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Starting from the following network topology:

Internet --- ISP Cable Router --- Firewall --- Router --- rest of the network / multiple VLANs
             (port forwarding)       |
                                    DMZ

I had to expose two VLANs over the internet through VPN for two groups of users. To achieve this, I chose the following approach:

                                         trunk
                                      for exposed
                                       _ VLANs _
                                      /         \
Internet --- ISP Cable Router --- Firewall --- Router --- rest of the network / multiple VLANs
             (port forwarding)  (VPN server)
                                     |
                                    DMZ

The "rationale" of this choice was that as both the firewall and the router have the power to run the VPN server, running it on the Firewall will help share the load at the cost of an additional trunk port and cable. It also helps me split the responsibilities (external access rules and traffic shaping on the firewall, inter-VLAN rules on the router) and avoid having to expose any service on the LAN.

Everything's working as expected, however as I'm not a professional nor experienced (I'm learning), I'm wondering if it is the recommended approach (from a ease of management, traffic shaping, security perspectives).

For instance I could have done this as well:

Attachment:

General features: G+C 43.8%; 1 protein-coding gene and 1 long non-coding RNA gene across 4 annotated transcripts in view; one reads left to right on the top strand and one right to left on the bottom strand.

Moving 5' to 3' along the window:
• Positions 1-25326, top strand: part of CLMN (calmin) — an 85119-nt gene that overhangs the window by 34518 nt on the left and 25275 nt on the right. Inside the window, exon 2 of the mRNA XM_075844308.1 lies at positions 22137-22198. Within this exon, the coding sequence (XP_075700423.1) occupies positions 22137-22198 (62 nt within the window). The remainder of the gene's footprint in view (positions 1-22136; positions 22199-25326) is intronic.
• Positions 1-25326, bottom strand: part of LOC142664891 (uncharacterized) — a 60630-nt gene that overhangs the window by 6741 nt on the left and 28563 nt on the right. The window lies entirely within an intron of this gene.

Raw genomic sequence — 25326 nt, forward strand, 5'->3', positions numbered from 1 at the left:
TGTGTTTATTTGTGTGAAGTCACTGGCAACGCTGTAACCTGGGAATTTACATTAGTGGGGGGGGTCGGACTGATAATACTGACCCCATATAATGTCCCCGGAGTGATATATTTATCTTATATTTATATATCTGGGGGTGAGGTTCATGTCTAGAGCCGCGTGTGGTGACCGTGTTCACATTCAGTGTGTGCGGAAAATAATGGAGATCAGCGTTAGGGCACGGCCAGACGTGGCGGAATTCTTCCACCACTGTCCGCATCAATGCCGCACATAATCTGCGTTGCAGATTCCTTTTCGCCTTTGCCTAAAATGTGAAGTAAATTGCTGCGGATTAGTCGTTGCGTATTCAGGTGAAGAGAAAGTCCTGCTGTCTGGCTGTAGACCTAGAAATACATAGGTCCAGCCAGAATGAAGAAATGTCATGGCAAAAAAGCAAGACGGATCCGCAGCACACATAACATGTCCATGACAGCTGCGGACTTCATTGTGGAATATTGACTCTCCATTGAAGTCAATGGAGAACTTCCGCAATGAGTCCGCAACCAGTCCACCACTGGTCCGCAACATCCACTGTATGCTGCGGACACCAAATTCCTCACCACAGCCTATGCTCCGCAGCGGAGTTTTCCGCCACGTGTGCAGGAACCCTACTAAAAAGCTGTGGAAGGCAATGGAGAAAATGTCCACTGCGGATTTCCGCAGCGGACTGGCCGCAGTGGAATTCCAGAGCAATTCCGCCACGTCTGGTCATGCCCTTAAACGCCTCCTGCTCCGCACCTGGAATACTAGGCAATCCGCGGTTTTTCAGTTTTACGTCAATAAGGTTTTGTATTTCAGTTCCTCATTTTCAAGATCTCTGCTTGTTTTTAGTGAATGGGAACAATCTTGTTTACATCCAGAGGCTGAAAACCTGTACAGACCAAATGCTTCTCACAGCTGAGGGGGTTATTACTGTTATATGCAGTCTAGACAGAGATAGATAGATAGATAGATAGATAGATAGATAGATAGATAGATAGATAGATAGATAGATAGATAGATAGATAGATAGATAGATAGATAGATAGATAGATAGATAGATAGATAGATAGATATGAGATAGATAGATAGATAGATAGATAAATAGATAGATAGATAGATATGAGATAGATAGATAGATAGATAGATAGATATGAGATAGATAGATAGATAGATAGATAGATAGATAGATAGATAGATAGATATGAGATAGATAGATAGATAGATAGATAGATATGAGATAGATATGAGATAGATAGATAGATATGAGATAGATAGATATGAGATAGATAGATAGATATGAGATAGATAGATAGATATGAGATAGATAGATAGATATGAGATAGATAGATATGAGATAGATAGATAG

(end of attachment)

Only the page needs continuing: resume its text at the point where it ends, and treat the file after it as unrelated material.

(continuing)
Internet --- ISP Cable Router --- Firewall --- Router --- rest of the network / multiple VLANs
             (port forwarding)       |      (VPN server)
                                    DMZ

The questions I ask to experienced people are:

  1. what are the risks of my choice if there are any?
  2. what is the recommended way of achieving what I want to do?
  3. could you please explain "why" so I can learn?
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  • Removed mention of off-topic device models and primarily opinion-based question.
    – Ron Maupin
    Sep 12, 2023 at 12:53
  • Has any answer solved your question? Then please accept it or your question will keep popping up here forever. Please also consider voting for useful answers.
    – Zac67
    Feb 9 at 14:14

1 Answer 1

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what are the risks of my choice if there are any?

Given that the firewall is between your LAN, DMZ and the Internet there's no obvious risk. Everything depends on your firewall ruleset, of course.

what is the recommended way of achieving what I want to do?

I'd do it the same way. Although I don't see the real need for a plain link and a VLAN trunk between router & firewall - a VLAN trunk should be able to handle everything. (I'm guessing "router" is an L3 switch that handles both L2 and L3 connectivity, otherwise the VLAN trunk wouldn't make sense.)

Alternatively, you could use a single, routed link between router and firewall - you could trust IP addresses/subnet association as it's a dedicated link.

But I don't think there's a "recommended way".

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  • Thank you for your answer. The "router" is a rb5009 mikrotik router whoes port1 is the WAN port with NAT, and port2 is trunk port carrying traffic tagged with the two vlans. Is it a bad idea ?
    – Kraal
    Sep 12, 2023 at 15:20
  • Your diagram indicates three ports, hence the comment. Separate WAN and (VLAN trunk) LAN ports are what I meant.
    – Zac67
    Sep 12, 2023 at 16:23
  • In the second method (router as vpn server), the firewall is completely bypassed. So you are trusting whoever/whatever connects to the VPN.
    – Ricky
    Sep 12, 2023 at 17:28
  • @Zac67 sorry if it was not clear: the "rest of the network" consists of switches, servers, printers, workstations.
    – Kraal
    Sep 12, 2023 at 17:59
  • @Ricky this is why I avoided this approach.
    – Kraal
    Sep 12, 2023 at 18:01

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